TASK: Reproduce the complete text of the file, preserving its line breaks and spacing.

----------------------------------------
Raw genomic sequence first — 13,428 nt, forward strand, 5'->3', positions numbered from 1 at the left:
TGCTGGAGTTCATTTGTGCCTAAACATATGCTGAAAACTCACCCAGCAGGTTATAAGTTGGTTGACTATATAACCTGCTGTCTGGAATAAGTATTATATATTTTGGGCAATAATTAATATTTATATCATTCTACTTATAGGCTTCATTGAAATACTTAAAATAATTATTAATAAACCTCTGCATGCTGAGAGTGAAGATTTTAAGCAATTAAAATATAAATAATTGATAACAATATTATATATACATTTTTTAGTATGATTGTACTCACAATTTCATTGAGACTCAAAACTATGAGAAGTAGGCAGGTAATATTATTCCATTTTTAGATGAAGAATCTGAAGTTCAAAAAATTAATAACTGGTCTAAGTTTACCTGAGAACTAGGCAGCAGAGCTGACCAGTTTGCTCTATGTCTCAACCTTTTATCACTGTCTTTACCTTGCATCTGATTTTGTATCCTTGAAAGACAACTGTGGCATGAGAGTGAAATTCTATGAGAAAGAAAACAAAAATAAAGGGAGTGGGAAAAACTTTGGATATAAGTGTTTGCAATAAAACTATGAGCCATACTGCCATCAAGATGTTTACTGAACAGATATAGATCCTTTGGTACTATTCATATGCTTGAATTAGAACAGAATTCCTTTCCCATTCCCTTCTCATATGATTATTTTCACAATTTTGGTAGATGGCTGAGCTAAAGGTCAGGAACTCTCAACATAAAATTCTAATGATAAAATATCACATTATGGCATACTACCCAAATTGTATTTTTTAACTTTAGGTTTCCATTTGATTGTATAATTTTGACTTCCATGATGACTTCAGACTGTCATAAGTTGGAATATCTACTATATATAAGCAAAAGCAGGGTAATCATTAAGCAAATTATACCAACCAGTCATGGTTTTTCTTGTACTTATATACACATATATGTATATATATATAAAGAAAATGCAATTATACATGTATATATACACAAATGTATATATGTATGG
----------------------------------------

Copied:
Raw genomic sequence first — 13,428 nt, forward strand, 5'->3', positions numbered from 1 at the left:
TGCTGGAGTTCATTTGTGCCTAAACATATGCTGAAAACTCACCCAGCAGGTTATAAGTTGGTTGACTATATAACCTGCTGTCTGGAATAAGTATTATATATTTTGGGCAATAATTAATATTTATATCATTCTACTTATAGGCTTCATTGAAATACTTAAAATAATTATTAATAAACCTCTGCATGCTGAGAGTGAAGATTTTAAGCAATTAAAATATAAATAATTGATAACAATATTATATATACATTTTTTAGTATGATTGTACTCACAATTTCATTGAGACTCAAAACTATGAGAAGTAGGCAGGTAATATTATTCCATTTTTAGATGAAGAATCTGAAGTTCAAAAAATTAATAACTGGTCTAAGTTTACCTGAGAACTAGGCAGCAGAGCTGACCAGTTTGCTCTATGTCTCAACCTTTTATCACTGTCTTTACCTTGCATCTGATTTTGTATCCTTGAAAGACAACTGTGGCATGAGAGTGAAATTCTATGAGAAAGAAAACAAAAATAAAGGGAGTGGGAAAAACTTTGGATATAAGTGTTTGCAATAAAACTATGAGCCATACTGCCATCAAGATGTTTACTGAACAGATATAGATCCTTTGGTACTATTCATATGCTTGAATTAGAACAGAATTCCTTTCCCATTCCCTTCTCATATGATTATTTTCACAATTTTGGTAGATGGCTGAGCTAAAGGTCAGGAACTCTCAACATAAAATTCTAATGATAAAATATCACATTATGGCATACTACCCAAATTGTATTTTTTAACTTTAGGTTTCCATTTGATTGTATAATTTTGACTTCCATGATGACTTCAGACTGTCATAAGTTGGAATATCTACTATATATAAGCAAAAGCAGGGTAATCATTAAGCAAATTATACCAACCAGTCATGGTTTTTCTTGTACTTATATACACATATATGTATATATATATAAAGAAAATGCAATTATACATGTATATATACACAAATGTATATATGTATGG